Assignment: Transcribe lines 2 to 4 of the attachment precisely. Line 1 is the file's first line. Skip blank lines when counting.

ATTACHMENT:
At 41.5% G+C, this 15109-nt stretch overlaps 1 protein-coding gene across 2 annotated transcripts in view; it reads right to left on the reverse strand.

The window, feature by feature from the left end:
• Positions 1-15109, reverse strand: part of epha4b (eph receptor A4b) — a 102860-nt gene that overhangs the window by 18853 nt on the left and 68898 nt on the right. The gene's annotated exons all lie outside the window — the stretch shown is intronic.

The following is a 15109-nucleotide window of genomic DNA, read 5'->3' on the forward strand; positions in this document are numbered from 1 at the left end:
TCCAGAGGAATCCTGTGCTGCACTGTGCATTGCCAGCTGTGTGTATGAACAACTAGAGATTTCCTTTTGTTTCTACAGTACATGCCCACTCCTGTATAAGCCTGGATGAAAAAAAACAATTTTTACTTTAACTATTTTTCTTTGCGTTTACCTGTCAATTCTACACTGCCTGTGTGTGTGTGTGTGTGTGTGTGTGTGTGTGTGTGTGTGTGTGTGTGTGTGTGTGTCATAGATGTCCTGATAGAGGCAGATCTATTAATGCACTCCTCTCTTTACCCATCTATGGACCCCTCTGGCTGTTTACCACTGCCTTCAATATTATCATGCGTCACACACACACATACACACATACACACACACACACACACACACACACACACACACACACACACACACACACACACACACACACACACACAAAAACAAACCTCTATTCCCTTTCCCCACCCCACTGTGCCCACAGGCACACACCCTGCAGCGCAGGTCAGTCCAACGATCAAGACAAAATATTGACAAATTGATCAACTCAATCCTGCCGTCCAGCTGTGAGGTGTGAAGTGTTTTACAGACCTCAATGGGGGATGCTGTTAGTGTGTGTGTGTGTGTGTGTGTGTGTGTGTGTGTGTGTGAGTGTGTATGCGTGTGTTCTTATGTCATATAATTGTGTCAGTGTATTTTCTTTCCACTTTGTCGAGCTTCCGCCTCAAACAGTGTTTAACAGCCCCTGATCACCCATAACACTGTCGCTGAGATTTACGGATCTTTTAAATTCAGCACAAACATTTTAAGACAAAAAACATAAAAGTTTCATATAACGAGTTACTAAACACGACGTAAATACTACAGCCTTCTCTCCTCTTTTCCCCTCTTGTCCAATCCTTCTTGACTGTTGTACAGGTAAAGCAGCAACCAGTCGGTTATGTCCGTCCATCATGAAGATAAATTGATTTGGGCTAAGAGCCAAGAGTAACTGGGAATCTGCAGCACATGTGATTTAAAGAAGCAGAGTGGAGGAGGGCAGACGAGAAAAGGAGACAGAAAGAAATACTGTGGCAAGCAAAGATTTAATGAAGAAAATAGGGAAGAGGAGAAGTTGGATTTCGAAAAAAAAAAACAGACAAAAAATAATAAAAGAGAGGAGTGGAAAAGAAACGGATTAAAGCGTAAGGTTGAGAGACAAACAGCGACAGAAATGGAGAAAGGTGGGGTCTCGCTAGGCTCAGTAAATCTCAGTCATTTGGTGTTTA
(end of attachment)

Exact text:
The window, feature by feature from the left end:
• Positions 1-15109, reverse strand: part of epha4b (eph receptor A4b) — a 102860-nt gene that overhangs the window by 18853 nt on the left and 68898 nt on the right. The gene's annotated exons all lie outside the window — the stretch shown is intronic.

The following is a 15109-nucleotide window of genomic DNA, read 5'->3' on the forward strand; positions in this document are numbered from 1 at the left end: